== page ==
1 teaspoon turmeric powder

Salt to taste

2 tablespoons oil


Marinate the pork with the Vinegar, Worcestershire / Soya Sauce, Tomato Sauce, sugar and salt for about 1 hour.

Heat oil in a pan and sauté the onions, chopped ginger, chopped garlic, cinnamon and cloves till light brown.

Add the marinated pork, chillie powder, turmeric powder, fenugreek powder and mustard and mix well.

Add around 2 cups of water and cook on low heat till the pork is tender and well cooked and  the gravy is thick.


Serve with bread or dinner rolls or as a side dish 

Saturday, November 6, 2021

ANGLO-INDIAN CURRY POWDER

 




WHY COMMERCIALLY MADE CURRY POWDER IS NOT USED IN ANGLO-INDIAN HOME COOKING - Bridget White-Kumar (bridgetkumar@yahoo.com)

Curry powder originated in the Indian sub-continent during the time of the British Raj. It is a commercially prepared mixture of spices marketed in the West.  It was first exported to Britain in the 18th century when Indian merchants sold a concoction of powdered condiments and spices, similar to garam masala, to the British colonial government and the British Army returning to Britain. Various British manufacturing companies then made their own blends of different spices imported from the Indian Sub-Continent and sold it as Curry Powder, in an attempt to create a ready-made mix that could recreate the flavors of India to the British Colonists, who tried to replicate Indian food when they got back home. This Curry Powder, was usually a mixture of finely ground turmeric, dry red chillies, coriander seeds, cumin seeds, black pepper, whole spices etc., in mild, medium or hot strengths.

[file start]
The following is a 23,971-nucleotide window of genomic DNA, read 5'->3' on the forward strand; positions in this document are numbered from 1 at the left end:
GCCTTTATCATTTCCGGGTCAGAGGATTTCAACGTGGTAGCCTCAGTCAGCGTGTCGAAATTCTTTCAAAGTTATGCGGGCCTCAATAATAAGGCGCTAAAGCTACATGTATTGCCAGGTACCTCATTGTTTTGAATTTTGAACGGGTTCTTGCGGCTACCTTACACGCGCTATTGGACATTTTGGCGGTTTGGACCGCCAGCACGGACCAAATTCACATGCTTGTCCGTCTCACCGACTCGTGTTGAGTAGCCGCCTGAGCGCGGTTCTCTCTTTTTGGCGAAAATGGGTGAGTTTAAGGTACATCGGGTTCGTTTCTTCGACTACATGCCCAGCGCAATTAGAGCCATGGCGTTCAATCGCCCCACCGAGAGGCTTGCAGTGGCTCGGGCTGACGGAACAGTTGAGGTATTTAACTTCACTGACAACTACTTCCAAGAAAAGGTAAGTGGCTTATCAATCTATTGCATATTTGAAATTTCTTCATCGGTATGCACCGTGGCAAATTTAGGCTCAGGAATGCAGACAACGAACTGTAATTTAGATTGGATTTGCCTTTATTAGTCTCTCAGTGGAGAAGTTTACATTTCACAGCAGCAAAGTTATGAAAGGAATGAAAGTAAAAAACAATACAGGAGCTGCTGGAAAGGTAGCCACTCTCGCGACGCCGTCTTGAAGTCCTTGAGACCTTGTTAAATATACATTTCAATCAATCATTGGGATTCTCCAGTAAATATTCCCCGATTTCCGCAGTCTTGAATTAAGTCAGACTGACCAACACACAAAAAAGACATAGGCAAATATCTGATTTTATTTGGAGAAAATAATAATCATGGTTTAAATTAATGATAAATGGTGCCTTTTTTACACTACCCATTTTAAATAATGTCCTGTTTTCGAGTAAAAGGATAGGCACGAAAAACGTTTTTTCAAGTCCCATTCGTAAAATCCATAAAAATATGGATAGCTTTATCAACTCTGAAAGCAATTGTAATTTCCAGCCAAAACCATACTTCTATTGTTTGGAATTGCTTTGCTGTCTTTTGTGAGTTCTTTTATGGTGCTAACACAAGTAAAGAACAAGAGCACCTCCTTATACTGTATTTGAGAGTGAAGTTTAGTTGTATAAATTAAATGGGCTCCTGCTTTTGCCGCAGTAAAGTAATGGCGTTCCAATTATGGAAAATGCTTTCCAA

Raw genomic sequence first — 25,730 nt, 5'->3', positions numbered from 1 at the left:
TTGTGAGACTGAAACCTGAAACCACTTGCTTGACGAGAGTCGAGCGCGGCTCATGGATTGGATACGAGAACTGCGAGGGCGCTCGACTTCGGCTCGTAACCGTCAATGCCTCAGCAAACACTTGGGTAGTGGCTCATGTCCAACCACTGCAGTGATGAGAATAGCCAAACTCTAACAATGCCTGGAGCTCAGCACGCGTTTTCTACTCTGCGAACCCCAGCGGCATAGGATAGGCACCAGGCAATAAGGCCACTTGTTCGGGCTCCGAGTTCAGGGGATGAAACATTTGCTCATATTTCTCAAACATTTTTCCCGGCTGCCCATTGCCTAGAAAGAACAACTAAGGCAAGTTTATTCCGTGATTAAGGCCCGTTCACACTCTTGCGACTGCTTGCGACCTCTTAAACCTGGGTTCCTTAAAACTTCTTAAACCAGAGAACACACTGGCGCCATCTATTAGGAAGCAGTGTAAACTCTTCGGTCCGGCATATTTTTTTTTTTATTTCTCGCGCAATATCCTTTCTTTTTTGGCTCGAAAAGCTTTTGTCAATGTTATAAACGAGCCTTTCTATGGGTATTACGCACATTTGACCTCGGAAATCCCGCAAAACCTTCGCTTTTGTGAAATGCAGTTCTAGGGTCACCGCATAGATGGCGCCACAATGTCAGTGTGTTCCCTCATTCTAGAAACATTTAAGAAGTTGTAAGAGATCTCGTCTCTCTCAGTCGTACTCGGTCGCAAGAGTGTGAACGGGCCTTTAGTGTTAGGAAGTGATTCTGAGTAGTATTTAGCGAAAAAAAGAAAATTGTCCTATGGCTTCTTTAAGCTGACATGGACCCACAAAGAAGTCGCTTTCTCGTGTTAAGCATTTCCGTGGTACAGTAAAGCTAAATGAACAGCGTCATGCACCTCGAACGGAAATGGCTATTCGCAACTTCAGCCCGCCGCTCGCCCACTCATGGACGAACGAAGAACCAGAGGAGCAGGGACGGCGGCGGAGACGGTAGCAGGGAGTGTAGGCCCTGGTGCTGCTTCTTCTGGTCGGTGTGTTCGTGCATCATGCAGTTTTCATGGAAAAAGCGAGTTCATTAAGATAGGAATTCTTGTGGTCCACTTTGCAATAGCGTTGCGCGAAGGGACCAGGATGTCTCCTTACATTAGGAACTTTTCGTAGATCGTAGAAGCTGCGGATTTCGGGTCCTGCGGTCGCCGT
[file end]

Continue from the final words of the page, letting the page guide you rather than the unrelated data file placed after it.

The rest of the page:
Hence Curry Powder was an invention of the British manufacturers in the same way as they invented Worcestershire sauce and a Vegetable Pickle called Piccalilli along with other convenience foods in the 19th Century. The ubiquitous curry powder imparts an unmistakable spicy taste and cloying flavour. Every dish cooked with it would have the same taste and smell lingers in the air, long after the dish is eaten. To make a point, there is no such thing as a Madras Curry Powder in Anglo-Indian Cooking. It was purely an invention of convenience of the Colonial Cooks in the Madras Presidency to make their work easier, which ended up with most of the meat and poultry dishes having similar tastes. There was no standard curry powder as such in India as Indian food made use of a variety of ingredients and spices depending on the region

 

Anglo-Indian Cuisine is a fusion of both western and Indian Cuisine that evolved over centuries during the Colonial period in the Indian Sub-Continent. A completely new contemporary cuisine came into existence, making it truly “Anglo” and “Indian” in nature, which was neither too bland nor too spicy, but with a distinctive flavour of its own. It became a direct reflection of the multi-cultural and hybrid heritage of the new colonial population. However, over time it became more regional based with local ingredients and flavours of a particular region being incorporated in the dishes while the basic ingredients remained the same throughout the country. Anglo-Indian Cuisine therefore, which evolved through many centuries, and stood the test of time, still lives on in the Anglo-Indian Community

 In the olden days, cooking would take up practically the whole day since everything had to be prepared from scratch. The masalas or the ‘curry stuff’ in Anglo-Indian parlance had to be either ground manually on a grinding stone or pounded with a pestle and motor. There were no readymade curry powders or mixes at that time. Even the meat, chicken, vegetables, etc., were bought fresh every day. Since there was no gas, electric or kerosene stoves at that time, every single dish was cooked over a wood fired oven, which just added to the wonderful taste! The corner shops would sell the ingredients in small quantities and the house wife in those days would send the domestic help with a small chit with a list of the items to be purchased with the price, and the cooking would start for the day, with the grinding or pounding of the ingredients.